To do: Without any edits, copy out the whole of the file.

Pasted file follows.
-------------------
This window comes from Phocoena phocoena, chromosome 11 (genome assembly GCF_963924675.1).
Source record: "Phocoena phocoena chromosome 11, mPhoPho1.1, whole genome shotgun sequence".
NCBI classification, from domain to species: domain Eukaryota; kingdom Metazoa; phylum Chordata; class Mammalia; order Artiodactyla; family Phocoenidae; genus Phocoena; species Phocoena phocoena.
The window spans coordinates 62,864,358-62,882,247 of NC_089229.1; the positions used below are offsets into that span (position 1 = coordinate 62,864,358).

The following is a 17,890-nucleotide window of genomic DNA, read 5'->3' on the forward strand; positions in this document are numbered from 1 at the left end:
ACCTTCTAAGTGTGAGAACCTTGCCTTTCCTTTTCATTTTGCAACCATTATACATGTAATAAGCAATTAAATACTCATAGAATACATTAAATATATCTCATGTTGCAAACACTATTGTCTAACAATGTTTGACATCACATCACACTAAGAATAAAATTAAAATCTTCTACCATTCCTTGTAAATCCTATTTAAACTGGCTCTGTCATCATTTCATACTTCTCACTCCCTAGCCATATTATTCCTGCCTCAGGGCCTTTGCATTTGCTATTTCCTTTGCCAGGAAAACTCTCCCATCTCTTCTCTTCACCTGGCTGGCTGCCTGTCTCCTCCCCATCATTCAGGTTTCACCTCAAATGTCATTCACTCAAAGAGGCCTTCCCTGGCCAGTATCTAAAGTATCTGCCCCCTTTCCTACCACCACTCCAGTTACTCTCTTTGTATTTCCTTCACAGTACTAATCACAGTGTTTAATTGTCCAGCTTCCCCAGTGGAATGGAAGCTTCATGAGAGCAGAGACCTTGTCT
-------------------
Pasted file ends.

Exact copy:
This window comes from Phocoena phocoena, chromosome 11 (genome assembly GCF_963924675.1).
Source record: "Phocoena phocoena chromosome 11, mPhoPho1.1, whole genome shotgun sequence".
NCBI classification, from domain to species: domain Eukaryota; kingdom Metazoa; phylum Chordata; class Mammalia; order Artiodactyla; family Phocoenidae; genus Phocoena; species Phocoena phocoena.
The window spans coordinates 62,864,358-62,882,247 of NC_089229.1; the positions used below are offsets into that span (position 1 = coordinate 62,864,358).

The following is a 17,890-nucleotide window of genomic DNA, read 5'->3' on the forward strand; positions in this document are numbered from 1 at the left end:
ACCTTCTAAGTGTGAGAACCTTGCCTTTCCTTTTCATTTTGCAACCATTATACATGTAATAAGCAATTAAATACTCATAGAATACATTAAATATATCTCATGTTGCAAACACTATTGTCTAACAATGTTTGACATCACATCACACTAAGAATAAAATTAAAATCTTCTACCATTCCTTGTAAATCCTATTTAAACTGGCTCTGTCATCATTTCATACTTCTCACTCCCTAGCCATATTATTCCTGCCTCAGGGCCTTTGCATTTGCTATTTCCTTTGCCAGGAAAACTCTCCCATCTCTTCTCTTCACCTGGCTGGCTGCCTGTCTCCTCCCCATCATTCAGGTTTCACCTCAAATGTCATTCACTCAAAGAGGCCTTCCCTGGCCAGTATCTAAAGTATCTGCCCCCTTTCCTACCACCACTCCAGTTACTCTCTTTGTATTTCCTTCACAGTACTAATCACAGTGTTTAATTGTCCAGCTTCCCCAGTGGAATGGAAGCTTCATGAGAGCAGAGACCTTGTCT